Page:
6The Importance of Early Childhood Mathematics The Early Childhood Longitudinal StudyThe math knowledge children have when they enter kindergarten can have a significant impact on their later school success.There is a significant math gap at kindergarten entry for low income children (Denton & West, 2002)Early math skills in kindergarten predicted 5th grade achievement in math and reading (Claessens, Duncan, & Engel, 2006)
7Millions of young children are in child care or other early education settings where they can have significant early mathematical experiences.Accumulating research on children’s capacities and learning in the first six years of life confirms that early experiences have long-lasting outcomes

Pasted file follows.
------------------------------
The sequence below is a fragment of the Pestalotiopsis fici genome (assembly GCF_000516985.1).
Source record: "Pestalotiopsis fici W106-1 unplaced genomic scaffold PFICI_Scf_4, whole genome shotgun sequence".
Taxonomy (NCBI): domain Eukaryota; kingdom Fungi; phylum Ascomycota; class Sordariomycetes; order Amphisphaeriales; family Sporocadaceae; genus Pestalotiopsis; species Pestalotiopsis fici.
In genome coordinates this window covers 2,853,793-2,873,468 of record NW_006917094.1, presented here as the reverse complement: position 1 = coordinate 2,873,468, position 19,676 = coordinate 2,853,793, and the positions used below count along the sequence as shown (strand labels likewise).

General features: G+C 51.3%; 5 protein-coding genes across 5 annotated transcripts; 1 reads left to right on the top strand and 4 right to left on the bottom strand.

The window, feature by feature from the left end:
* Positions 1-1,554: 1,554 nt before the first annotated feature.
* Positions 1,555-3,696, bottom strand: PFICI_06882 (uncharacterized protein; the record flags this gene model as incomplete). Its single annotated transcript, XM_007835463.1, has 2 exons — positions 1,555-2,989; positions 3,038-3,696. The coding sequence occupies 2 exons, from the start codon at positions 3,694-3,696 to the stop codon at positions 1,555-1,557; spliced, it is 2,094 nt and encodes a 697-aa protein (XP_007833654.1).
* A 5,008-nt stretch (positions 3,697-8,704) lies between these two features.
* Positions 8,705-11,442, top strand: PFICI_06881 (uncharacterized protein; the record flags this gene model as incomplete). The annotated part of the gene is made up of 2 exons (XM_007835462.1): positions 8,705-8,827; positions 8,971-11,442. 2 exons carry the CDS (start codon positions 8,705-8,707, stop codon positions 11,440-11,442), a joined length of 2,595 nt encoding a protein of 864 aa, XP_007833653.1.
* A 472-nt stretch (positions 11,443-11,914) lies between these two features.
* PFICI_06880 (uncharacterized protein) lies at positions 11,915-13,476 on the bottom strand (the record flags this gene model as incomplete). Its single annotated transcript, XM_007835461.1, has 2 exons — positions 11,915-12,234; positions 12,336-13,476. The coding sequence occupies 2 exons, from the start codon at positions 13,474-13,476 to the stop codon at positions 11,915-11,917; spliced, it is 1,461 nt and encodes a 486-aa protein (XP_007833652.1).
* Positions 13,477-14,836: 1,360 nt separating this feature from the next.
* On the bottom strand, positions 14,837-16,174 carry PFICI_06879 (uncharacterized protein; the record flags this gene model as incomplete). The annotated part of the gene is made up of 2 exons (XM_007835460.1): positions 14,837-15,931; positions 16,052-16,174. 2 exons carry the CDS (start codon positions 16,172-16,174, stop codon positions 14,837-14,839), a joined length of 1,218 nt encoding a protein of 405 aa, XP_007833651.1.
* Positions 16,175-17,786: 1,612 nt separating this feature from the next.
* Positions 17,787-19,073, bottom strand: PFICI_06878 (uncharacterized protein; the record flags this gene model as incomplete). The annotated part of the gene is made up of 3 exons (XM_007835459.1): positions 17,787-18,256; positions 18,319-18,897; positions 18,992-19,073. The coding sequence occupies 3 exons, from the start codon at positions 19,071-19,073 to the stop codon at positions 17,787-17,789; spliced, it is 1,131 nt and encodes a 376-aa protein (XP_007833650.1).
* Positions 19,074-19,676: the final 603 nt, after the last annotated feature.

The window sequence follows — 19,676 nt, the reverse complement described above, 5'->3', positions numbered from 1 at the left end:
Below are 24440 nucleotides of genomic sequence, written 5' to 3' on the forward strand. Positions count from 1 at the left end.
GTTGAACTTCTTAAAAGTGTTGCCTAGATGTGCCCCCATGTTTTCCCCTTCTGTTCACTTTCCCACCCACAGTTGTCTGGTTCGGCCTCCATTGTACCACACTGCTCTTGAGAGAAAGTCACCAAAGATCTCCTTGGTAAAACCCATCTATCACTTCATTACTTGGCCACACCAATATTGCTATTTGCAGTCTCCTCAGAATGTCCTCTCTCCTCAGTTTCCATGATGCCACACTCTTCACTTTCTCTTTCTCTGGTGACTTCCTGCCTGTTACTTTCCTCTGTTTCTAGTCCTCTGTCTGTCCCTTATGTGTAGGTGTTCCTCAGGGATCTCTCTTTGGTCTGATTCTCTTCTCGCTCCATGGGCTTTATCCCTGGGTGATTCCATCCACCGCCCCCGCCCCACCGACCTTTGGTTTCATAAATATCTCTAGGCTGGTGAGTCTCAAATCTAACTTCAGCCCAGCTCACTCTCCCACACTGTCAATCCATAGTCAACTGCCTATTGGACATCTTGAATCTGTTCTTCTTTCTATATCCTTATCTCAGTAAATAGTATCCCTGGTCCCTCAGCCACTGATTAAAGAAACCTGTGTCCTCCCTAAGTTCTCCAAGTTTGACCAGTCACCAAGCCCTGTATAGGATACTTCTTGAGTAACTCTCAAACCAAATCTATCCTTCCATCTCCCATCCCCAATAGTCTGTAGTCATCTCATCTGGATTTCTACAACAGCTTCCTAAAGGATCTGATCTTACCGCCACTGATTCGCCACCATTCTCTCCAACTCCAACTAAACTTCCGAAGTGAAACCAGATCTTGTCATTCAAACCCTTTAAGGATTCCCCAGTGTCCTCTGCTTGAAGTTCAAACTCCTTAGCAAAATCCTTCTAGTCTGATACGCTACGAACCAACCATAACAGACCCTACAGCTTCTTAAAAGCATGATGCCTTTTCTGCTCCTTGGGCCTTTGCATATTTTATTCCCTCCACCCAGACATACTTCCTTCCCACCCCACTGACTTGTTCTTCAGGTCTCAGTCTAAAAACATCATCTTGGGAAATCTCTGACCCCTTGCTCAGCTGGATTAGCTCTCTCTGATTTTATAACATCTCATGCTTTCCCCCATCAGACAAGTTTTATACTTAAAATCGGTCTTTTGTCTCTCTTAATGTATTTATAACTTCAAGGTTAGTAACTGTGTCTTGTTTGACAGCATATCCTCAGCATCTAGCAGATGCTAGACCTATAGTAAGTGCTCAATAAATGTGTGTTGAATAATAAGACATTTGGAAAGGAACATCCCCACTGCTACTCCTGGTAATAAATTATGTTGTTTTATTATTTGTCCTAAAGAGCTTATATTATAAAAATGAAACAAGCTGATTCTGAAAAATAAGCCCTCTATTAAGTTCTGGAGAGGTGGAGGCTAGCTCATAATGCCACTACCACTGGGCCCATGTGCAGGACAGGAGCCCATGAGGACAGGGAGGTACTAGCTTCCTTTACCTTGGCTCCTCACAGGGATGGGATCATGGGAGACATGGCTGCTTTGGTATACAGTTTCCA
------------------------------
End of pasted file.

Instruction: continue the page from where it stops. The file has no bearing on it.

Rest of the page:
9Taking A Look At Where We Stand Review our posters for questions of the dayLooking at the graphs, what kinds of questions can be made and answered?What picture does it paint for us?Use the guiding children’s learning on page 286 and 287 while you are discussing this activity so you are modeling it in the lesson format that they can use with their children.
10I Want to Know (pg. 285) Mathematics: The Creative Curriculum Approach Objectives:26. Applies knowledge or experience to a new context28. Compares/measures33. Uses one-to-one correspondence34. Uses numbers and countingOther ConceptsAsks QuestionsLearns various ways to gather dataDescribes and compares data
12NAEYC Position Statement A joint position statement of the National Association for the Education of Young Children (NAEYC) and the National Council of Teachers of Mathematics (NCTM). Adopted in Updated in 2010.